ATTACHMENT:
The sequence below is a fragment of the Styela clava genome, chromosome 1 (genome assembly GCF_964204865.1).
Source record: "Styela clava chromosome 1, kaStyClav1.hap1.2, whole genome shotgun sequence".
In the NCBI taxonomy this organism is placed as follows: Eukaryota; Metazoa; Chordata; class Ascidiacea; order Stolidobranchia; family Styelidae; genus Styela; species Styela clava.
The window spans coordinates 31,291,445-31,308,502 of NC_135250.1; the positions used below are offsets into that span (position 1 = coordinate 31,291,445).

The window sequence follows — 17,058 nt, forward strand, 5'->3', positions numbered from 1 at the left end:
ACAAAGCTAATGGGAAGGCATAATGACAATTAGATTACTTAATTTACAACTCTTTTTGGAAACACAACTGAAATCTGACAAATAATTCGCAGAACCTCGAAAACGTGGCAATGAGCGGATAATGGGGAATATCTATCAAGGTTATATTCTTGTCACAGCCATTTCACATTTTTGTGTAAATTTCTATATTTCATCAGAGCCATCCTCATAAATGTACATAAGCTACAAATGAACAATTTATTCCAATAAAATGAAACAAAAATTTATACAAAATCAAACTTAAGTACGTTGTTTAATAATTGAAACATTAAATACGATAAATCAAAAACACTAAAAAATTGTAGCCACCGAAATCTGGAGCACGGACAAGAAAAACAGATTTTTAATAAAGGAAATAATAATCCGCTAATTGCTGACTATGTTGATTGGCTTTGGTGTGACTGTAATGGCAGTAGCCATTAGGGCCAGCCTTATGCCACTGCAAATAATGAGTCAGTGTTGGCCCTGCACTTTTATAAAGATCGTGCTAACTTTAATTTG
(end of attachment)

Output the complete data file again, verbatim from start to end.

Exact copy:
The sequence below is a fragment of the Styela clava genome, chromosome 1 (genome assembly GCF_964204865.1).
Source record: "Styela clava chromosome 1, kaStyClav1.hap1.2, whole genome shotgun sequence".
In the NCBI taxonomy this organism is placed as follows: Eukaryota; Metazoa; Chordata; class Ascidiacea; order Stolidobranchia; family Styelidae; genus Styela; species Styela clava.
The window spans coordinates 31,291,445-31,308,502 of NC_135250.1; the positions used below are offsets into that span (position 1 = coordinate 31,291,445).

The window sequence follows — 17,058 nt, forward strand, 5'->3', positions numbered from 1 at the left end:
ACAAAGCTAATGGGAAGGCATAATGACAATTAGATTACTTAATTTACAACTCTTTTTGGAAACACAACTGAAATCTGACAAATAATTCGCAGAACCTCGAAAACGTGGCAATGAGCGGATAATGGGGAATATCTATCAAGGTTATATTCTTGTCACAGCCATTTCACATTTTTGTGTAAATTTCTATATTTCATCAGAGCCATCCTCATAAATGTACATAAGCTACAAATGAACAATTTATTCCAATAAAATGAAACAAAAATTTATACAAAATCAAACTTAAGTACGTTGTTTAATAATTGAAACATTAAATACGATAAATCAAAAACACTAAAAAATTGTAGCCACCGAAATCTGGAGCACGGACAAGAAAAACAGATTTTTAATAAAGGAAATAATAATCCGCTAATTGCTGACTATGTTGATTGGCTTTGGTGTGACTGTAATGGCAGTAGCCATTAGGGCCAGCCTTATGCCACTGCAAATAATGAGTCAGTGTTGGCCCTGCACTTTTATAAAGATCGTGCTAACTTTAATTTG